My pain levels and rediculopathy really control my life. My activity level is quite low and I spend a lot of time reclining on my side in bed. I ended up filing for disability a few years ago and won my case.
I've been dealing with my back since I took a fall while rock climbing in 1990. I can tell you that there are no quick and easy answers for back problems. But one thing I have learned to do is to distract myself from the pain. I have all kinds of things I do as a distraction. Music. A good sitcom. Silly animal videos on YouTube. I'm a singer so something as simple as vocal warm ups help raise my endorphin levels.
The single most important thing I've learned through all these years is acceptance. Accepting that I am always going to have some amount of pain and that I have to restrict my activities. Once you stop fighting the pain and trying to find a cure for it there is definitely a sense of peace.
Changing the way we think of pain is vital. Instead of seeing it as this mortal enemy that needs to be destroyed we need to just accept it for what it is. It isn't evil or good. It just is.
I know this isn't the magic cure that everyone looks for but I hope this makes some kind of sense.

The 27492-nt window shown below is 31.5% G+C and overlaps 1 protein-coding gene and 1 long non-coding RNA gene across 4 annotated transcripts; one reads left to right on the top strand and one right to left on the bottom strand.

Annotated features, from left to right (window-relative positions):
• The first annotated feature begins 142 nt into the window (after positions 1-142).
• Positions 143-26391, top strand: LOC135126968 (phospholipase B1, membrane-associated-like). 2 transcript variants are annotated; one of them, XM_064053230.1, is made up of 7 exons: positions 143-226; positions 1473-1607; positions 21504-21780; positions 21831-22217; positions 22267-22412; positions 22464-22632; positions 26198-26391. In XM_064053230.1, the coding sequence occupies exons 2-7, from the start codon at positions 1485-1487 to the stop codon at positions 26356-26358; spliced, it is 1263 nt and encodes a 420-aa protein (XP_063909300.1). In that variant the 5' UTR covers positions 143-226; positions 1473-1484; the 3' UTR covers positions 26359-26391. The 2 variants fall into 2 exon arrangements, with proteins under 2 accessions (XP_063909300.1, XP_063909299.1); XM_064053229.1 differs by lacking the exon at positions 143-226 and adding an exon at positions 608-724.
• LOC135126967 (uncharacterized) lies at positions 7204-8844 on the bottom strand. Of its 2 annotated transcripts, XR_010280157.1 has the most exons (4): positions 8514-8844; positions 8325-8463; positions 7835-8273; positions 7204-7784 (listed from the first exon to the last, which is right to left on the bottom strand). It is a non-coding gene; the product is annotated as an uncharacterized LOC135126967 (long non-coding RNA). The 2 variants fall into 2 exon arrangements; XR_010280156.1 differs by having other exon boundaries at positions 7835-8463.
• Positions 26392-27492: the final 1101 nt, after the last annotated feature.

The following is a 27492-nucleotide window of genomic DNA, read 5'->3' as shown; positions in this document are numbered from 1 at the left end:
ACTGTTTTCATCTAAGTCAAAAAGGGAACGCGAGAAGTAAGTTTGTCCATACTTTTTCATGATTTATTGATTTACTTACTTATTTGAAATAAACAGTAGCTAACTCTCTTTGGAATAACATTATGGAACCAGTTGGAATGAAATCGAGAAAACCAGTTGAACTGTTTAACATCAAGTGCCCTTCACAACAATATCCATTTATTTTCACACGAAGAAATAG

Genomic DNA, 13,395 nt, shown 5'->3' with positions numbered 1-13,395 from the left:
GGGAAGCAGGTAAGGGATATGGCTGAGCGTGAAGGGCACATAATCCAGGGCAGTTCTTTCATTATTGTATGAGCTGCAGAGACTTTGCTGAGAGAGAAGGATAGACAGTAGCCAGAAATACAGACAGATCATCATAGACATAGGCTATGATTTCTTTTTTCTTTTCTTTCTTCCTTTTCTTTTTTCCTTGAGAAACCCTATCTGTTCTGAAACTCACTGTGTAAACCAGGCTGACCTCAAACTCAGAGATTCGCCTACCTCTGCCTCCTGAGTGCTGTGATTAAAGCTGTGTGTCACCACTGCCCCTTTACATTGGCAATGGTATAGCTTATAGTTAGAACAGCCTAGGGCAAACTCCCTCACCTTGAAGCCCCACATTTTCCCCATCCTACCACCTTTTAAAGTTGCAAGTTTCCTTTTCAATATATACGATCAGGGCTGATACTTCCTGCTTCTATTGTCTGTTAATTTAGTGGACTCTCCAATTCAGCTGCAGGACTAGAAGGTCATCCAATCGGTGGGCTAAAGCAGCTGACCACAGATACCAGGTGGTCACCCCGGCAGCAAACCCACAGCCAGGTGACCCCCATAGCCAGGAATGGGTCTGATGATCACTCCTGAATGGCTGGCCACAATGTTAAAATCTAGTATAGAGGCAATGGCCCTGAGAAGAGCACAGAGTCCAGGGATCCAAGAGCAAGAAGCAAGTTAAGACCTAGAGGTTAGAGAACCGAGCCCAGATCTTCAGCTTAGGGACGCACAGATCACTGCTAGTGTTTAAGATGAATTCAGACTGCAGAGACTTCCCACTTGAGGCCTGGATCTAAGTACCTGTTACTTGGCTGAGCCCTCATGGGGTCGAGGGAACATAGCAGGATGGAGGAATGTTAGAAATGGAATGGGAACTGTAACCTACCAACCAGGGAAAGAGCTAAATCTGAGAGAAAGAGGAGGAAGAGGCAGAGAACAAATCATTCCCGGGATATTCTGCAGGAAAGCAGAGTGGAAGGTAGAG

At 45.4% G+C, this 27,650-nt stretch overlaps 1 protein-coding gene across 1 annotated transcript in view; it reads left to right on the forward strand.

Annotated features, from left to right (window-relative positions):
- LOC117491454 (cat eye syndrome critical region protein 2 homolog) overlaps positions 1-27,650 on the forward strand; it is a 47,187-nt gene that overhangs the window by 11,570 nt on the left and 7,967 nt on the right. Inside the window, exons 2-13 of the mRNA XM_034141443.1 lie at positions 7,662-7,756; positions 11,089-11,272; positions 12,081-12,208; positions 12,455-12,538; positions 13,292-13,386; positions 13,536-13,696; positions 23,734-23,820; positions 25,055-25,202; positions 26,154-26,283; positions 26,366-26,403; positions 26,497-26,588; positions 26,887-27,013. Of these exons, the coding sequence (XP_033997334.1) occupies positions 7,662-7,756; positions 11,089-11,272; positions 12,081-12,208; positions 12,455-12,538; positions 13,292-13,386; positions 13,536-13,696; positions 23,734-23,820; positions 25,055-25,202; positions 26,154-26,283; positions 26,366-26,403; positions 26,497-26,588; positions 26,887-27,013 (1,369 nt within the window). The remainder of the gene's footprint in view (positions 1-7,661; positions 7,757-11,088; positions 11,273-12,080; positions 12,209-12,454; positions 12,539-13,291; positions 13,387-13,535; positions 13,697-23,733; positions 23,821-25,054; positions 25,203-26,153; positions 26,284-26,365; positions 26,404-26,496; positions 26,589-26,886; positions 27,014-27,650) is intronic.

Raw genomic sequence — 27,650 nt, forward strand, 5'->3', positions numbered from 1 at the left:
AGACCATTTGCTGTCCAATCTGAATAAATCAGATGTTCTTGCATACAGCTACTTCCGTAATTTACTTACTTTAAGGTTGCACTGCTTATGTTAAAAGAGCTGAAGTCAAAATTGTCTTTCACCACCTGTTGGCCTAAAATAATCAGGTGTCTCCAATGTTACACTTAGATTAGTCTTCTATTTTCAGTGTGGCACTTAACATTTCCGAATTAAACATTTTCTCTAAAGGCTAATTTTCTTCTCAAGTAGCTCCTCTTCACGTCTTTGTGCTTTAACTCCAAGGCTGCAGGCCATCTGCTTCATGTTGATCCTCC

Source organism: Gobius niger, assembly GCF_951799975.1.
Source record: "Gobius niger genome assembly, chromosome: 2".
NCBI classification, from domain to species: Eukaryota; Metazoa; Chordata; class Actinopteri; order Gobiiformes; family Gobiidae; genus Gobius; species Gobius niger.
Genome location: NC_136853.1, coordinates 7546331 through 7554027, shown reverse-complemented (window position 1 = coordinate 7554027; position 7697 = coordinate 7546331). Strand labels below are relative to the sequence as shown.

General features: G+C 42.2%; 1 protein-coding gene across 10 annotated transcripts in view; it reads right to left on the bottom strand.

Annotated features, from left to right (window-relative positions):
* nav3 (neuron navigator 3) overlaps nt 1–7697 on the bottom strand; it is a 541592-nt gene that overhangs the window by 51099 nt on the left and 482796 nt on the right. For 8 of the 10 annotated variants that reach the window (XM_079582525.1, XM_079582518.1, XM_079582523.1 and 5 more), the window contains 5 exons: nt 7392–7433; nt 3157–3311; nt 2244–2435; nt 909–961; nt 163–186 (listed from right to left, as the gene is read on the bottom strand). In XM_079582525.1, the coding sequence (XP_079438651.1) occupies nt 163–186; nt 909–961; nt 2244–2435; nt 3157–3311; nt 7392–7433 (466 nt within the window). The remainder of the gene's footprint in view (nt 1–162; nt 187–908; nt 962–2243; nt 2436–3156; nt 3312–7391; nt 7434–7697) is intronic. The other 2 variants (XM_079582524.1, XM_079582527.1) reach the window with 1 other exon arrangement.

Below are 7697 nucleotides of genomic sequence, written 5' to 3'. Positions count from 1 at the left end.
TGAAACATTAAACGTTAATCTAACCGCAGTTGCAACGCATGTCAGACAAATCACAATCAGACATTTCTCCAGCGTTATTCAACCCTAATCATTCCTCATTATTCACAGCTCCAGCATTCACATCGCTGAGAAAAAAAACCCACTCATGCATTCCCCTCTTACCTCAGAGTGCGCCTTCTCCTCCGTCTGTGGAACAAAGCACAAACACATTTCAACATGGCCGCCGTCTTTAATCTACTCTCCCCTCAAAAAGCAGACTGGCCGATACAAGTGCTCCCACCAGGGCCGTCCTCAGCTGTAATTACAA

October 9, 2017 - 2:31 PM
First, I want to start by saying you are a chronic pain warrior. Secondly, I think it’s genius to compartmentalize your pain. You are not letting it define you and you’re doing your best to control your bad pain days. So for that, you deserve some recognition!
I always find it interesting to hear someone’s specific remedies so you really are the perfect person to answer this.
Ugh. I’m also sorry to hear your kidneys are having issues from the meds. That’s a pretty large negative regarding pills. We have to adapt to our new normal and overcome anyway possible.
You’re getting by the best you can and you’re listening to your body, which is so important. There’s a season for everything and this may be your season of rest. Rock climbing sounds awesome! Back in the day, I used to do that on a ropes course at my sleep away camp. Good times! To hear you had a bad injury makes me sad though. In this life, it’s best to have no regrets.
Although that action put you here, everything happens for a reason and there’s always another way or a new treatment being devised.
You nailed it. Accepting our pain is crucial in really living. At BN, we’re trying to empower other Pain warriors with the knowledge, tools and support needed to really live despite chronic pain.
Have you heard or tried of the oska pulse for pain relief?
Also, thank you for your detailed account and your honesty. You’re an inspiration